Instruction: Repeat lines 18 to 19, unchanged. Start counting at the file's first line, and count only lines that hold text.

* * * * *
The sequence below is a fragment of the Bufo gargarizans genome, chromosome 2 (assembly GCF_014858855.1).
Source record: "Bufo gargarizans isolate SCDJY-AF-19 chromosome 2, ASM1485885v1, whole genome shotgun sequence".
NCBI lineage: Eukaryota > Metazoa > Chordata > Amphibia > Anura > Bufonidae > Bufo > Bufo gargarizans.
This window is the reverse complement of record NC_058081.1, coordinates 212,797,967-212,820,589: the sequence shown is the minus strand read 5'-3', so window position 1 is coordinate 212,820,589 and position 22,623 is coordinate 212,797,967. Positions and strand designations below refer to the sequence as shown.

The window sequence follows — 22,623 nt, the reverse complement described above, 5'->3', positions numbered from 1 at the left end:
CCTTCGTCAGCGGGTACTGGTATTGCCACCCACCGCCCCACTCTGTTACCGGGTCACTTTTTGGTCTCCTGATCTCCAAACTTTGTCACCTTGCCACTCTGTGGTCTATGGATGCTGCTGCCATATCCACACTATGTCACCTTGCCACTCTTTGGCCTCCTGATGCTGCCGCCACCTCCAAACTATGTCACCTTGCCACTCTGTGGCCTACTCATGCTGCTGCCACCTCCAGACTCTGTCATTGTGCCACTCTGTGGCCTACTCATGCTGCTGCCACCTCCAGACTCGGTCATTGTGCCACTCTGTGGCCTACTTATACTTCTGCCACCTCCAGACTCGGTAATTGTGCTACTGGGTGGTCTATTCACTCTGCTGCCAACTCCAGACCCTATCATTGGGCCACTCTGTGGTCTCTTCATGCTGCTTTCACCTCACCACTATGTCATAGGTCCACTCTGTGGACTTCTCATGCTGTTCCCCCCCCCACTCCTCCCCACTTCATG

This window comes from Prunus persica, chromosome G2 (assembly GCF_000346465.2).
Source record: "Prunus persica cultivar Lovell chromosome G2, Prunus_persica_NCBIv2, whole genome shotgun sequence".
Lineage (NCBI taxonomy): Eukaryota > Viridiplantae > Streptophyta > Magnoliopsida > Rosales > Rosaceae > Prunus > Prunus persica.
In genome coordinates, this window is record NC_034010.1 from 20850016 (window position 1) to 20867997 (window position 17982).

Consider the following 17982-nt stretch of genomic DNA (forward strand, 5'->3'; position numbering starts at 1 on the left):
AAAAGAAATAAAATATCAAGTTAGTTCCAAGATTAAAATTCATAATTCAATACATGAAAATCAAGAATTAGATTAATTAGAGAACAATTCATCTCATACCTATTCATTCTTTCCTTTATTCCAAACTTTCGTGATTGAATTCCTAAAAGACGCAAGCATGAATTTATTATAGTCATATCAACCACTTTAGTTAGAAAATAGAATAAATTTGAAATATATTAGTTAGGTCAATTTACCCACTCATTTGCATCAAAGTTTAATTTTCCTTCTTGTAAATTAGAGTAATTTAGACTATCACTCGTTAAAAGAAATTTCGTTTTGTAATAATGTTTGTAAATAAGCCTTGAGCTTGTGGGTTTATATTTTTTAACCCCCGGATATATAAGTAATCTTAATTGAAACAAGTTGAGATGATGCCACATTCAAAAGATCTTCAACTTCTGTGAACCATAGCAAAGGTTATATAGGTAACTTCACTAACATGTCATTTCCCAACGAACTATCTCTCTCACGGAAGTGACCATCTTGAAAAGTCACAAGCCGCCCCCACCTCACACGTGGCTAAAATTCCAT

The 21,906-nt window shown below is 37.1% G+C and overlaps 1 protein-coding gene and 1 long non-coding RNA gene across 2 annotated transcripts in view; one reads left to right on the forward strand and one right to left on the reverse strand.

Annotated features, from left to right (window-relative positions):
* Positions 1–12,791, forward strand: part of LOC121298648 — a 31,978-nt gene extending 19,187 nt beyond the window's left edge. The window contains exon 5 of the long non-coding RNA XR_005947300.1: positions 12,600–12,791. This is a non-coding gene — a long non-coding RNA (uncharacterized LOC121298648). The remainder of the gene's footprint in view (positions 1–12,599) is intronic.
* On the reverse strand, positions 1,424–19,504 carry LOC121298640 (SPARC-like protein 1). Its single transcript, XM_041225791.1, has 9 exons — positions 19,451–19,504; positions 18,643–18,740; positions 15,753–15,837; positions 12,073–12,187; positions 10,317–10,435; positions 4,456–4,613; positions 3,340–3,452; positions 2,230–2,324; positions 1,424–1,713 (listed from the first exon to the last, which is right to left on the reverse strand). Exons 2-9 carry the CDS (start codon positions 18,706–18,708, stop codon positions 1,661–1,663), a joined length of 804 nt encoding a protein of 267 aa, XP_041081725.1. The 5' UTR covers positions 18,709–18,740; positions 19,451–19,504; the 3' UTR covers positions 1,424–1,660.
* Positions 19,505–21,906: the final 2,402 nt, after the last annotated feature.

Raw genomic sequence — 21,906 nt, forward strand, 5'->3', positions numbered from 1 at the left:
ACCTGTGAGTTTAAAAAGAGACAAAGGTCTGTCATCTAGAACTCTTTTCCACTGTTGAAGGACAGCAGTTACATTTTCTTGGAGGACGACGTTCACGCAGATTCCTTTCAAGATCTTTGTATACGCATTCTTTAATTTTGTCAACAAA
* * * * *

Raw genomic sequence — 21,906 nt, forward strand, 5'->3', positions numbered from 1 at the left:
ACCTGTGAGTTTAAAAAGAGACAAAGGTCTGTCATCTAGAACTCTTTTCCACTGTTGAAGGACAGCAGTTACATTTTCTTGGAGGACGACGTTCACGCAGATTCCTTTCAAGATCTTTGTATACGCATTCTTTAATTTTGTCAACAAA